We hiked about 4.4 miles / 7 kilometers through this valley the next day, taking our time to enjoy the views of the mountains and lakes. The valley was rocky so we spent time climbing up and down small ridges as we hiked along the lakes. We took a long lunch break at one of the larger lakes before finally hiking up and out of the valley to our final hut, perched on top of a ridge at 6,795 feet / 2,071 meters. The view from this hut was an incredible vista of several mountains towering above the deep Trenta Valley.

The hut was especially crowded because of its location relative to Mount Triglav. Many people come to this area just to climb the mountain. In fact, in Slovenia, it is tradition that anyone who climbs to the top of Mount Triglav receives a spanking from the others on the summit! We did not plan to climb the mountain but spoke to several people who were planning to do so.

We found this hut typical of the others that we stayed in during our trek. Food for sale consisted of soups, stews and sausage and sauerkraut plates for dinner and coffee and eggs for breakfast. The food was satisfying after trekking all day. Water either needed to be filtered or bottles purchased. At night we slept in dorm rooms consisting of multiple beds. Room sizes ranged from 3 to 30 to a room. The more you paid, the less people shared the room. We each paid 22 Euros (about $27.30) to 29 Euros (about $36.00) per night, depending on the configuration.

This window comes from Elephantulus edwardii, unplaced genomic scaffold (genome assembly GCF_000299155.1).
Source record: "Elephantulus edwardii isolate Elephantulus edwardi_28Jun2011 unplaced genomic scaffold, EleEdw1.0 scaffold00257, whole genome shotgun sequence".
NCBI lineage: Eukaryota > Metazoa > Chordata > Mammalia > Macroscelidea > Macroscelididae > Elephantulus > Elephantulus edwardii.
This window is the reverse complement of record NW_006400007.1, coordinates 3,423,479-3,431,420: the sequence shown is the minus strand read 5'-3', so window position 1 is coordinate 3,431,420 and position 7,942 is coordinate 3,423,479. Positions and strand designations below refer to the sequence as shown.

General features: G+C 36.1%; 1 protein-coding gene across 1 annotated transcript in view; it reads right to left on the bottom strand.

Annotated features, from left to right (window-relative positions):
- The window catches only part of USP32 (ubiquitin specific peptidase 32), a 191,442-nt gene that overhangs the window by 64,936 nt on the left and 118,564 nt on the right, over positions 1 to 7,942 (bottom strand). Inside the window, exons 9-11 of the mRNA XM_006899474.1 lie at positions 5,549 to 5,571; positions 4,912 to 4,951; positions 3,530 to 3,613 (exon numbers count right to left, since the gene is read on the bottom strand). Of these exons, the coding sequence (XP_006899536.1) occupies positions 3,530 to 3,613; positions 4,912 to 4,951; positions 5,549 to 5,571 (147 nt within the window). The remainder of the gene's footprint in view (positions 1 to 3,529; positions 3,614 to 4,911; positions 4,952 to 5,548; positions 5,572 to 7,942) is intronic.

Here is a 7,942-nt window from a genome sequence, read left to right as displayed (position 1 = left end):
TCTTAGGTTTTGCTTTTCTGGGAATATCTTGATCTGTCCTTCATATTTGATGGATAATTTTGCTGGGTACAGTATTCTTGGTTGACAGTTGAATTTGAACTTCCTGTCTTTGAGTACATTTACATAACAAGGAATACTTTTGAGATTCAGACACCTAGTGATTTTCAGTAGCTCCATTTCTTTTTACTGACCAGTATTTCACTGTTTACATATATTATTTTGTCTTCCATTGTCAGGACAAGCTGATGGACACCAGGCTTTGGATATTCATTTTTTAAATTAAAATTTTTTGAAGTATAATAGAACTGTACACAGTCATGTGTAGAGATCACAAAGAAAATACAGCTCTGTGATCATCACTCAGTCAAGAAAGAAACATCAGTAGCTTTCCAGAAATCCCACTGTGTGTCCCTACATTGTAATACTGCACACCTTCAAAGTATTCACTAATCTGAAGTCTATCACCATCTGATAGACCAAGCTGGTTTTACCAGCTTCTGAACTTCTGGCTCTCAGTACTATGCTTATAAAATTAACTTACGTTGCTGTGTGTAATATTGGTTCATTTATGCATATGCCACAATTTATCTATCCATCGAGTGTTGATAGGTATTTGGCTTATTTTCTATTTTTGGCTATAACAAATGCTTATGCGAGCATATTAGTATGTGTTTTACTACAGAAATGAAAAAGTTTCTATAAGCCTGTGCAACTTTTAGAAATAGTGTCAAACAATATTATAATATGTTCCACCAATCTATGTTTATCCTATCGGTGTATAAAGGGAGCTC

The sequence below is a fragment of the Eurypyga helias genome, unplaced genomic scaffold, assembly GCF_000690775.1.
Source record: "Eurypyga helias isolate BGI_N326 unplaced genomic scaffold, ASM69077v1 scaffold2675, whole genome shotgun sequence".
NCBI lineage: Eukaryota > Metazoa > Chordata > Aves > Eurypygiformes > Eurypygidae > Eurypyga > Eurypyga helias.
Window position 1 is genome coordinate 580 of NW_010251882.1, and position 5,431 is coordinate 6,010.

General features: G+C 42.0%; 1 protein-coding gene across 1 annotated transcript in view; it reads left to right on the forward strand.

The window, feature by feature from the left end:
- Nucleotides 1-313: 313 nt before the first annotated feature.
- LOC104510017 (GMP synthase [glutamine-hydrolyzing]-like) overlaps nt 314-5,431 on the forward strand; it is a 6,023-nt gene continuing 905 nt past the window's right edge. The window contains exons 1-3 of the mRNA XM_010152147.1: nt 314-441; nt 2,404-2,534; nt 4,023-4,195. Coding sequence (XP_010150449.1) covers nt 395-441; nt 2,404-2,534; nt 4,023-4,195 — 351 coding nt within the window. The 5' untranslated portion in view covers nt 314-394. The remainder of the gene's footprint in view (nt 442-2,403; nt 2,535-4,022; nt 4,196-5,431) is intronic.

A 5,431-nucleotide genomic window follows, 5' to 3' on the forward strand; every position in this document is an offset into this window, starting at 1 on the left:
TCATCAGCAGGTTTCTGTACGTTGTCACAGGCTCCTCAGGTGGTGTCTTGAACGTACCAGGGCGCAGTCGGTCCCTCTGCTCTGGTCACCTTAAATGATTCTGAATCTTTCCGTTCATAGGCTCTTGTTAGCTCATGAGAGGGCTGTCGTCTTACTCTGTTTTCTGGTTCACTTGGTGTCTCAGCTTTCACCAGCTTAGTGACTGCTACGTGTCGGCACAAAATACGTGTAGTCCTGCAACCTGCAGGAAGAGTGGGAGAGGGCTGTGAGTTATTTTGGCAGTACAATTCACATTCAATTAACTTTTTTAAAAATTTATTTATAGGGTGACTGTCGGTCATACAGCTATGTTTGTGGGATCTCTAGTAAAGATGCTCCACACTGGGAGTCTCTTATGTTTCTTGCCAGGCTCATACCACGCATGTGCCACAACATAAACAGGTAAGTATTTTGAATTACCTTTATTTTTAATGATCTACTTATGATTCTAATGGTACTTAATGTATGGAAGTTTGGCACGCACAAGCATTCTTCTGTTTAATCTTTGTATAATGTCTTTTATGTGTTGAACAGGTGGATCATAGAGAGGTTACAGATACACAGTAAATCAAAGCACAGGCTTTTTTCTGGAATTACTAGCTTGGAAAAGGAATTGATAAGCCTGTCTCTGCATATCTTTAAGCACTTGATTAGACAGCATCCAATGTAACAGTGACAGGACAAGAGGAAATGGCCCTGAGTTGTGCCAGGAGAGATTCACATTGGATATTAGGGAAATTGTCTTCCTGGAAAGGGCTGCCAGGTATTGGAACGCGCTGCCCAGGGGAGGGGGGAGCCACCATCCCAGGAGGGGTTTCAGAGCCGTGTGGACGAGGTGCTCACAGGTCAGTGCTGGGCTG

The huts are a great place to meet people and long tables located inside and outside encourage conversation as you eat and drink. Hikers consisted of mainly other Slovenes, but included nationals from other European countries. We ran into one other American as well. True to the accessibility of the huts, we found all ages represented, with families, groups of teenagers and older people hiking. We enjoyed meeting and talking with people after each day’s hike.